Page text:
Stalwart fan and historian of Wrexham AFC Peter Jones has written a new ‘truly definitive’ book charting the entire history of the club, including biographies of all managers and major players, the story of the Racecourse Ground, memorable matches, stats and much, much more.

This substantial hardback A4 size book is a detailed history of the third oldest professional football club in the world, who play at the oldest international football stadium in the world still in use – the Racecourse Ground. It covers the club’s foundation in 1864; up to and including the recent takeover of Wrexham Football Club by Hollywood owners Ryan Reynolds and Rob McElhenney.

Club President and Wrexham AFC Legend Dixie McNeil has written the foreword for the book, whilst Rob and Ryan have included a message of their own to the fans.

(A4 Hardback 424 pages)


For copies please contact: historyonlytellsastory@gmail.com

Book Review: Oval Ways and Treble Days by Paul Evans

The title of a book can be a useful device for luring readers in; Oval Ways and Treble Days by Paul Evans being a case in point.

So let’s have a look at what it reveals. First up, The Oval is the home ground of Welsh football club Caernarfon Town. Ways? Well, this can be interpreted in terms of anything from traditions, to approaches or even tactics. Treble Days? Quite simply points to three days or periods of importance.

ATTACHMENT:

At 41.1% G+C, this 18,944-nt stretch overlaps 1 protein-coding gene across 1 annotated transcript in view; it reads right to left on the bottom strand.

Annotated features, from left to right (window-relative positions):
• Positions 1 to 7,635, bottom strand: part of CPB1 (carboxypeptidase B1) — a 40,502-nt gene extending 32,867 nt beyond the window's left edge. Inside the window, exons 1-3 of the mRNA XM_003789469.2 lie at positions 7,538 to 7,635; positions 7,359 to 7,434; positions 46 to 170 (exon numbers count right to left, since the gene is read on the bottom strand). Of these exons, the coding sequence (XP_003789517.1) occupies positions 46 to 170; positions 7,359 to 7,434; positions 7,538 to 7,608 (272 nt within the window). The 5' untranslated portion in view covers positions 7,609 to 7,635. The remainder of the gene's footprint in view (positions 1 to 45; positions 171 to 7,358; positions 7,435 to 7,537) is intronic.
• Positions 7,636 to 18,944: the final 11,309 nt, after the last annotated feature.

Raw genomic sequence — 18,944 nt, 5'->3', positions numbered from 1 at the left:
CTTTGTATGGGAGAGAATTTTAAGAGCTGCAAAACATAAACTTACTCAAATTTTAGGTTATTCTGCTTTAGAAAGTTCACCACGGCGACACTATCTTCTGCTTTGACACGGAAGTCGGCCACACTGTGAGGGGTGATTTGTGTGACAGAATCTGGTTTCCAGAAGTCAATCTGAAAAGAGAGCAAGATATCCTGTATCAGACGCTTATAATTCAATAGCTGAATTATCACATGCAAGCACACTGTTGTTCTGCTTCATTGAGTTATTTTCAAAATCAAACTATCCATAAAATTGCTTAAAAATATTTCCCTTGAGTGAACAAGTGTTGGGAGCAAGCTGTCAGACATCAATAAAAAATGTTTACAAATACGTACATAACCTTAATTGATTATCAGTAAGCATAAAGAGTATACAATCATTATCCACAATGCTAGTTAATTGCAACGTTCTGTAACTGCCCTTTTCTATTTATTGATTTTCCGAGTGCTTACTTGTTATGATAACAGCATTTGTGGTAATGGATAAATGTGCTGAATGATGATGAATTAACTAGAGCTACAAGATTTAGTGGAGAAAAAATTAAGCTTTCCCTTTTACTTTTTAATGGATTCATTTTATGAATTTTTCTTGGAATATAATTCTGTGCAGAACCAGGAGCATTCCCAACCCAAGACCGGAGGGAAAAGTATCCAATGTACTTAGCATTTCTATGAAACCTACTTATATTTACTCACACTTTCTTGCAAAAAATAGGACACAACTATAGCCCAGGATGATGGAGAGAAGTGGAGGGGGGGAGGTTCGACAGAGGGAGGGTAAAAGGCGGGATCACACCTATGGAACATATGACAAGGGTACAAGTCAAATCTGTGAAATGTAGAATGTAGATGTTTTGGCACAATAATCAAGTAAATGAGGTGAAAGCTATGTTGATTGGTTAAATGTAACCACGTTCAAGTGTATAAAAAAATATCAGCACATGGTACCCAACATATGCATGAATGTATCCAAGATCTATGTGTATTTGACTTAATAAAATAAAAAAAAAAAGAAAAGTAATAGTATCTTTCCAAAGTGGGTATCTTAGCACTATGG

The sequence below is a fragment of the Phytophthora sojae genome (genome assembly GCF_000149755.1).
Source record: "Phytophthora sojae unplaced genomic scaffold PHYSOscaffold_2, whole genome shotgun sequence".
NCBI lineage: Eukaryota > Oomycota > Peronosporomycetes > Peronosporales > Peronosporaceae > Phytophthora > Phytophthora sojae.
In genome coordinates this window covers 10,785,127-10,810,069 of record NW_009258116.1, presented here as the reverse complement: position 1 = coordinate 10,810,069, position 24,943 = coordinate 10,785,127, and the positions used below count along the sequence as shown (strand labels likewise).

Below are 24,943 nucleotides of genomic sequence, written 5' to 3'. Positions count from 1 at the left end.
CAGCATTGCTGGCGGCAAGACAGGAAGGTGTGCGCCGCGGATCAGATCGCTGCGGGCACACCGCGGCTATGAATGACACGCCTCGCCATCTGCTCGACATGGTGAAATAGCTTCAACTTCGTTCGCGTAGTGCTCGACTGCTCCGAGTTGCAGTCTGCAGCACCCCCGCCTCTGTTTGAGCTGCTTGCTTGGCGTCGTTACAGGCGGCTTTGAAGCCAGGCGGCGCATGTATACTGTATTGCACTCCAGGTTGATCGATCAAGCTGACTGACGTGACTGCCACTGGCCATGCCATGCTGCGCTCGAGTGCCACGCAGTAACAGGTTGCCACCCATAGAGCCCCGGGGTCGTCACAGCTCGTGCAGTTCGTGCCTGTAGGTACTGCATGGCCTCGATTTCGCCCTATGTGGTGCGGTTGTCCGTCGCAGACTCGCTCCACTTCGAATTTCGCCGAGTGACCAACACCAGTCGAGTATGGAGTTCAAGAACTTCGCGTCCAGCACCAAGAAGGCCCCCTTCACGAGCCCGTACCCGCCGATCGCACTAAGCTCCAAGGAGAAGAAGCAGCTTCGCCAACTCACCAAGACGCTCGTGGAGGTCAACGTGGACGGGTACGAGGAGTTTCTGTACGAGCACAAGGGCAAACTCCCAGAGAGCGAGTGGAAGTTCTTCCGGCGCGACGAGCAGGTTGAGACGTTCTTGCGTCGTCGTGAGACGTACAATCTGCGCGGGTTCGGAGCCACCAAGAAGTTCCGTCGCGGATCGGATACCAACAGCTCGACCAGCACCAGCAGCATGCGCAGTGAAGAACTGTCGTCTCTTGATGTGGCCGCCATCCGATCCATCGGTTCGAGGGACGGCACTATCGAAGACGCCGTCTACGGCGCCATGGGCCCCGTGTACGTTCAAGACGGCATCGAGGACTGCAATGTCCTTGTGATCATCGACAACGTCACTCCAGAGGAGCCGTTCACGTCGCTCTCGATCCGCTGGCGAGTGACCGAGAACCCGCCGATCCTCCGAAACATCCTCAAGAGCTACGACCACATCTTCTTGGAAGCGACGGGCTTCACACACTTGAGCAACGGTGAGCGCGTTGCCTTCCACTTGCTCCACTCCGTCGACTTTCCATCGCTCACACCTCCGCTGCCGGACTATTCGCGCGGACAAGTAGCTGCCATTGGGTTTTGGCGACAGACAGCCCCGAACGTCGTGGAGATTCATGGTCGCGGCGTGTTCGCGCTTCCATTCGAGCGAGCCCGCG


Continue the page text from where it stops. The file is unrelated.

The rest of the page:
Therefore author Paul Evans – long-time Caernarfon Town fan, committee member and Press Officer – has been clever in the creation of the book’s title, as the subject matter amongst the 262 pages of this book does indeed reflect its title.

In the opening chapter of the book there is a brief history of The Canaries from their highpoint in the mid to late 1980s to the brink of extinction in 2010 and the subsequent rebuilding of the club with a new committee.

The main focus of the book however, begins in the second chapter as the search for a new manager ahead of the 2012/13 season commences. Thereinafter Evans presents the reader with what is in essence a ‘diary of a season’ format as Caernarfon seek promotion from the third tier of the Welsh football pyramid and compete in a myriad of cup competitions. Without providing too much of a spoiler, the book comes to record a season that “will forever be remembered as the campaign in which Caernarfon Town finally regained its pride.”

However, the book does more than simply document the matches, as Evans integrates the viewpoints of the committee, the manager and coaches, the players, as well as supporters into the story. In doing so the reader gets an idea of the difficulties of life away from the glamour of the professional game – a game where community is important to the club, but one which is sometimes constrained by finance and hindered at times by fixture congestion and relationships with local rivals which can be problematic.

Today’s media in this country is obsessed by the Premier League and the professional game, but this book shows that there are some great stories when you start to look below the surface.


The book can be bought from the following link or via Paul Evan’s blog here

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